According to Daniel Zweidler, senior fellow at the Wharton School and co-author of the 2006 article, “The issue with SIPs will be the same as data – how can we ensure quality?” Actually he may understate the problem, in that many organizations do not even have permission to be uncertain. However, trusted sources of distributions are now appearing in numerous areas. For example, the Federal Reserve models the uncertainty of inflation. The U.S. Geological Survey models uncertain earthquake magnitudes for any latitude and longitude in the United States. Financial data firms offer details on the uncertainty of future asset values. Credible sources such as these give management the “permission” to be uncertain within auditable limits.

David Cashbaugh, director of Navy Personnel Research, Studies and Technology, says probability management “provides a level of clarity previously unavailable to senior Navy decision-makers. Interactive stochastic modeling can alter the conversation from ‘What’s the right answer?’ to ‘What’s the right question?’ ”

For security reasons, the Navy may use only a limited set of software packages, which includes Microsoft Excel. Lt. Cmdr. Connor McLemore, a member of the military faculty in the Operations Research Department of the Naval Postgraduate School in Monterey, Calif., was scheduled to teach simulation in Excel in a few weeks but did not know how to proceed without add-in software. After attending a workshop on SIPmath organized by Cashbaugh and using the tools, McLemore says, “I’ll definitely implement them in the spreadsheet modeling course here.”

Companies are experimenting with probability management in numerous settings. “Many of us involved in planning at Chevron believe SIPmath can be a breakthrough in the way we think about and analyze uncertainty,” says Brian Putt, a decision analyst there. “Applications vary from evaluating the portfolio of development wells, understanding exploration risk, preparing parts of a probabilistic business plan, and conducting value of information studies on appraisal wells.”

Lockheed Martin is another company beginning to adopt probability management. As Phil Fahringer, a Lockheed Fellow, reports, “Lockheed has established an internal Community of Practice to educate, share examples and store reusable SIPmath libraries.” He cites application areas that include “improving insights related to program costs, schedule and performance and budget and requirements decisions both internally and externally.”

Probability management is even being applied to accounting and tax issues. Michael Salama, lead tax counsel for Walt Disney, recently published a book on managing uncertain tax positions that makes use of several SIPmath models. It was developed for subscribers of Bloomberg BNA [7], a leading source of legal, tax, regulatory and business information for professionals.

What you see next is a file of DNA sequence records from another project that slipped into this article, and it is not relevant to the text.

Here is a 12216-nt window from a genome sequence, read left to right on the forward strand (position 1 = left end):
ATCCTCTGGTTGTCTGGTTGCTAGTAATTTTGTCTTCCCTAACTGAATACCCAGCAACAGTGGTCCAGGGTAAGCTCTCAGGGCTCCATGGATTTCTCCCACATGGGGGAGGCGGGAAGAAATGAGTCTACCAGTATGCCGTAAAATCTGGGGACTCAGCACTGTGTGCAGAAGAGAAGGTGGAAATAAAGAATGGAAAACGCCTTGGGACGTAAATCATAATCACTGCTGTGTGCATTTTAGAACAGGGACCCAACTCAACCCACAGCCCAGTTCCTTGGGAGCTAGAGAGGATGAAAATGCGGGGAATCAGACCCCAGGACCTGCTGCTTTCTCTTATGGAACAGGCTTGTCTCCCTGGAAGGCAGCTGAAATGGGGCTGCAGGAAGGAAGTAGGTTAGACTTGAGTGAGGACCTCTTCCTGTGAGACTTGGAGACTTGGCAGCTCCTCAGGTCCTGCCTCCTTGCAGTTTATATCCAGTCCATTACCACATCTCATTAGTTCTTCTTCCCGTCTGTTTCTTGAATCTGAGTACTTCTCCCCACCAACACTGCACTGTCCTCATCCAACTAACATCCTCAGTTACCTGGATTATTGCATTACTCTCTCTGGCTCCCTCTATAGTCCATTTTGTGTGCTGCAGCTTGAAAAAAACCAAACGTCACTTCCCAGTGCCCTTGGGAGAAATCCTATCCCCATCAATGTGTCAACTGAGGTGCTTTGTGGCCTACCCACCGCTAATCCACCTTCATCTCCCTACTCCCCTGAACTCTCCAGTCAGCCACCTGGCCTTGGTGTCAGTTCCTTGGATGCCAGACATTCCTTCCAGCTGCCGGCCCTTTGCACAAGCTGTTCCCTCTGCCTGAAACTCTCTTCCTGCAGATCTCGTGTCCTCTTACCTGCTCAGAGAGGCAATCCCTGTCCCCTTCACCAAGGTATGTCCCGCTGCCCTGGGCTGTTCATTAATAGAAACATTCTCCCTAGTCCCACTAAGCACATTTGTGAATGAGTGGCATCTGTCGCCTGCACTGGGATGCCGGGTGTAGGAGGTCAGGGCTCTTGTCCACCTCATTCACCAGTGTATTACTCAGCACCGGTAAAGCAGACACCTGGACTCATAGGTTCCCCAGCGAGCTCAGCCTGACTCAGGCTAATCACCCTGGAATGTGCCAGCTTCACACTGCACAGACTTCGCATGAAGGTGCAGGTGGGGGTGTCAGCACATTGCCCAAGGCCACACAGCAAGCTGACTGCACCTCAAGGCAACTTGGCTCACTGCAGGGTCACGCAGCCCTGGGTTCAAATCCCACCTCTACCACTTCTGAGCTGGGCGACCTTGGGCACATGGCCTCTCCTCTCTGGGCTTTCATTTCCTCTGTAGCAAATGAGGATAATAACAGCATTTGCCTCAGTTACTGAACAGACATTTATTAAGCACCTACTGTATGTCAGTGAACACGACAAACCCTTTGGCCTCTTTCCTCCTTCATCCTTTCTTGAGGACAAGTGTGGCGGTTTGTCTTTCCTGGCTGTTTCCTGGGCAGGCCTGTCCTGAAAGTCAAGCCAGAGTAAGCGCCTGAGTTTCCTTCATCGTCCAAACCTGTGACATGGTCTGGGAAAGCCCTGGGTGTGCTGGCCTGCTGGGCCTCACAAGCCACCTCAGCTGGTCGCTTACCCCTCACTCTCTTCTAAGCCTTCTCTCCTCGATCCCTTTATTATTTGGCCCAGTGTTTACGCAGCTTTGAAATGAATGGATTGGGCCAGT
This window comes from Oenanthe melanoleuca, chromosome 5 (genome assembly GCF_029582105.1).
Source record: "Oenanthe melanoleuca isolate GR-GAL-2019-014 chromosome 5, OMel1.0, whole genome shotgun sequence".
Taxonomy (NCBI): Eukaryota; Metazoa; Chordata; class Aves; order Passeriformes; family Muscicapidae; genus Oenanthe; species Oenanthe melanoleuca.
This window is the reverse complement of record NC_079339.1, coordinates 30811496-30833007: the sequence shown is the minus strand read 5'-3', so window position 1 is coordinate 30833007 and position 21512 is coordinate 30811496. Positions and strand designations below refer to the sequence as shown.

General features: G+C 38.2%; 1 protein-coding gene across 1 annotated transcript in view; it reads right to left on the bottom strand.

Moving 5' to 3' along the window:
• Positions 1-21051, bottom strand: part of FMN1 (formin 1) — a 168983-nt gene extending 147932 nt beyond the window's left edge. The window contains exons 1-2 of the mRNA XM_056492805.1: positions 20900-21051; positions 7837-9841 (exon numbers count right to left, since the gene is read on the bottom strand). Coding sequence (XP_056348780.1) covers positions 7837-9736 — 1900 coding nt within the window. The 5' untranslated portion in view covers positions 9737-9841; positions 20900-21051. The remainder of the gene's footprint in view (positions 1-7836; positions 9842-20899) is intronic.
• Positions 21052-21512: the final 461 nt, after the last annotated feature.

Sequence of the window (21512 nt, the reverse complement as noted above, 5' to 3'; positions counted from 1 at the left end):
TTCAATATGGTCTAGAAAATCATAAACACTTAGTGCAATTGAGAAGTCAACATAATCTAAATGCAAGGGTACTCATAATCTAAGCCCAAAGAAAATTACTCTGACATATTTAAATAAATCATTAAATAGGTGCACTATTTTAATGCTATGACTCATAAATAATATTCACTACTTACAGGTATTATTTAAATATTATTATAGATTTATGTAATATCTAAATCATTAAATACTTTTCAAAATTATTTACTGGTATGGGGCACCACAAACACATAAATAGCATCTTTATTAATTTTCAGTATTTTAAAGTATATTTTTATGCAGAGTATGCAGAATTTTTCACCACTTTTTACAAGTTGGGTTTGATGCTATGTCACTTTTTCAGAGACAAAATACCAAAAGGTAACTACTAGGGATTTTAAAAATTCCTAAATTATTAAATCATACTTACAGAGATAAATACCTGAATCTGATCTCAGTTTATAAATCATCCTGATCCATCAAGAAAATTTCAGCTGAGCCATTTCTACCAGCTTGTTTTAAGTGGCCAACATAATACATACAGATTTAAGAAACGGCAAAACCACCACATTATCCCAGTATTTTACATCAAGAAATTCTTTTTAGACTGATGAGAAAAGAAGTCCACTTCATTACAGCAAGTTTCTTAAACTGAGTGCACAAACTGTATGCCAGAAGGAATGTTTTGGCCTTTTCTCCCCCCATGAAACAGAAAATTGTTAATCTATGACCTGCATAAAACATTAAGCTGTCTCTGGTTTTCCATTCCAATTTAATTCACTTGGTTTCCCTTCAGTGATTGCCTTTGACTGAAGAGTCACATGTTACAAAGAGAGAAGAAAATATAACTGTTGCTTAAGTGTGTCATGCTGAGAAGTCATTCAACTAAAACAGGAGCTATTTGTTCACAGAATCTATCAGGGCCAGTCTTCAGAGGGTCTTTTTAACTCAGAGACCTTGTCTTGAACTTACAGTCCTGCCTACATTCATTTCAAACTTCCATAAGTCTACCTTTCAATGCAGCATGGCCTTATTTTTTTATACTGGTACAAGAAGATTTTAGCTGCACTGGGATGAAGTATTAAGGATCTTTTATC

Several vendors have begun to explicitly support the discipline of probability management in their software products including Analytica from Lumina Systems, Crystal Ball from Oracle Corp. and Risk Solver Platform from Frontline Systems.

Stefan Scholtes, professor at Cambridge University’s Judge Business School and one of the authors of the 2006 article, is excited by the latest developments. He and his co-authors hoped to replace huge monolithic risk management models, which they referred to in the article as “dinosaurs,” with small interactive models, called “rats.” Scholtes says the new open standards and tools will provide “free food to feed the many rats that will kill the average dinosaur.”

Read the sidebar: Teaching modern portfolio theory to 10-year-olds, by Sam Savage

Melissa Kirmse (melissa@probabilitymanagement.org) is director of operations of ProbabilityManagement.org. She has 20 years of experience in project coordination, administration and technical writing at tech companies including Microsoft and TiVo.

Sam Savage (savage@stanford.edu) is executive director of ProbabilityManagement.org. He is the author of “The Flaw of Averages: Why we Underestimate Risk in the Face of Uncertainty,” and a consulting professor of Management Science & Engineering at Stanford University.

References

  1. Sam Savage, Stefan Scholtes and Daniel Zweidler, “Probability Management,” OR/MS Today, February 2006, Vol. 33, No. 1.
  2. Ron S. Dembo, “Scenario optimization,” Annals of Operations Research, 1991, Vol. 30, Issue 1, pp. 63-80 (http://link.springer.com/article/10.1007%2FBF02204809).
  3. Gerd Infanger, “Planning Under Uncertainty,” Boyd & Fraser, 1994.
  4. Ben C. Ball and Sam L. Savage, “Holistic vs. Hole-istc Exploration and Production Strategies,” Journal of Petroleum Technology, September 1999, pp. 74-84.
  5. Sam L. Savage, “The Flaw of Averages: Why we Underestimate Risk in the Face of Uncertainty,” John Wiley & Sons, 2009, 2012.
  6. Sam L. Savage, “Distribution Processing and the Arithmetic of Uncertainty,” Analytics, November/December 2012 (http://viewer.zmags.com/publication/90ffcc6b#/90ffcc6b/29).
  7. www.bna.com